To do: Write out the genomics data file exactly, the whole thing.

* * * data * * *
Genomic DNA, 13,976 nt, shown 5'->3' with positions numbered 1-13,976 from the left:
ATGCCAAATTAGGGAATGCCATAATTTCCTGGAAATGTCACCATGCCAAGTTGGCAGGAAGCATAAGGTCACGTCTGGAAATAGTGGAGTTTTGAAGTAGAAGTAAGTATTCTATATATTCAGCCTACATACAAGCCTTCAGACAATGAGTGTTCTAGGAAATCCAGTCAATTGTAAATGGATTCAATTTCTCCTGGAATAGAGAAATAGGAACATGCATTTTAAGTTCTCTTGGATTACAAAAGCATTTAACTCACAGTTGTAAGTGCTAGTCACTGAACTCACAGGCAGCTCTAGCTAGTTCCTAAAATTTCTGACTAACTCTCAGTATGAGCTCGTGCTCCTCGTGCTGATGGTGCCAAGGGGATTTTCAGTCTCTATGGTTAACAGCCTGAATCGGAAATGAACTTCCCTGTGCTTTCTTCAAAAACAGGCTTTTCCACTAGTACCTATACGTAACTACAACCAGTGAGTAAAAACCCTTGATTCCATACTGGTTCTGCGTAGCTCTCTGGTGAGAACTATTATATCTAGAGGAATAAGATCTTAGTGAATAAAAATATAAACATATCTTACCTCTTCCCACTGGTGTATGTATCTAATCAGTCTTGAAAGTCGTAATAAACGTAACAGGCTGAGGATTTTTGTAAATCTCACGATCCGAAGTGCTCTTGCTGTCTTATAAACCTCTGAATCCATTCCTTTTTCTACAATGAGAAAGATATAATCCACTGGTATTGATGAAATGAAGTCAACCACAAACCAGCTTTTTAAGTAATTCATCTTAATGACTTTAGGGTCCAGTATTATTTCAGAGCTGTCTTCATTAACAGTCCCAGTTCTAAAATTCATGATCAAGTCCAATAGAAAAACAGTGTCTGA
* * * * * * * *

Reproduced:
Genomic DNA, 13,976 nt, shown 5'->3' with positions numbered 1-13,976 from the left:
ATGCCAAATTAGGGAATGCCATAATTTCCTGGAAATGTCACCATGCCAAGTTGGCAGGAAGCATAAGGTCACGTCTGGAAATAGTGGAGTTTTGAAGTAGAAGTAAGTATTCTATATATTCAGCCTACATACAAGCCTTCAGACAATGAGTGTTCTAGGAAATCCAGTCAATTGTAAATGGATTCAATTTCTCCTGGAATAGAGAAATAGGAACATGCATTTTAAGTTCTCTTGGATTACAAAAGCATTTAACTCACAGTTGTAAGTGCTAGTCACTGAACTCACAGGCAGCTCTAGCTAGTTCCTAAAATTTCTGACTAACTCTCAGTATGAGCTCGTGCTCCTCGTGCTGATGGTGCCAAGGGGATTTTCAGTCTCTATGGTTAACAGCCTGAATCGGAAATGAACTTCCCTGTGCTTTCTTCAAAAACAGGCTTTTCCACTAGTACCTATACGTAACTACAACCAGTGAGTAAAAACCCTTGATTCCATACTGGTTCTGCGTAGCTCTCTGGTGAGAACTATTATATCTAGAGGAATAAGATCTTAGTGAATAAAAATATAAACATATCTTACCTCTTCCCACTGGTGTATGTATCTAATCAGTCTTGAAAGTCGTAATAAACGTAACAGGCTGAGGATTTTTGTAAATCTCACGATCCGAAGTGCTCTTGCTGTCTTATAAACCTCTGAATCCATTCCTTTTTCTACAATGAGAAAGATATAATCCACTGGTATTGATGAAATGAAGTCAACCACAAACCAGCTTTTTAAGTAATTCATCTTAATGACTTTAGGGTCCAGTATTATTTCAGAGCTGTCTTCATTAACAGTCCCAGTTCTAAAATTCATGATCAAGTCCAATAGAAAAACAGTGTCTGA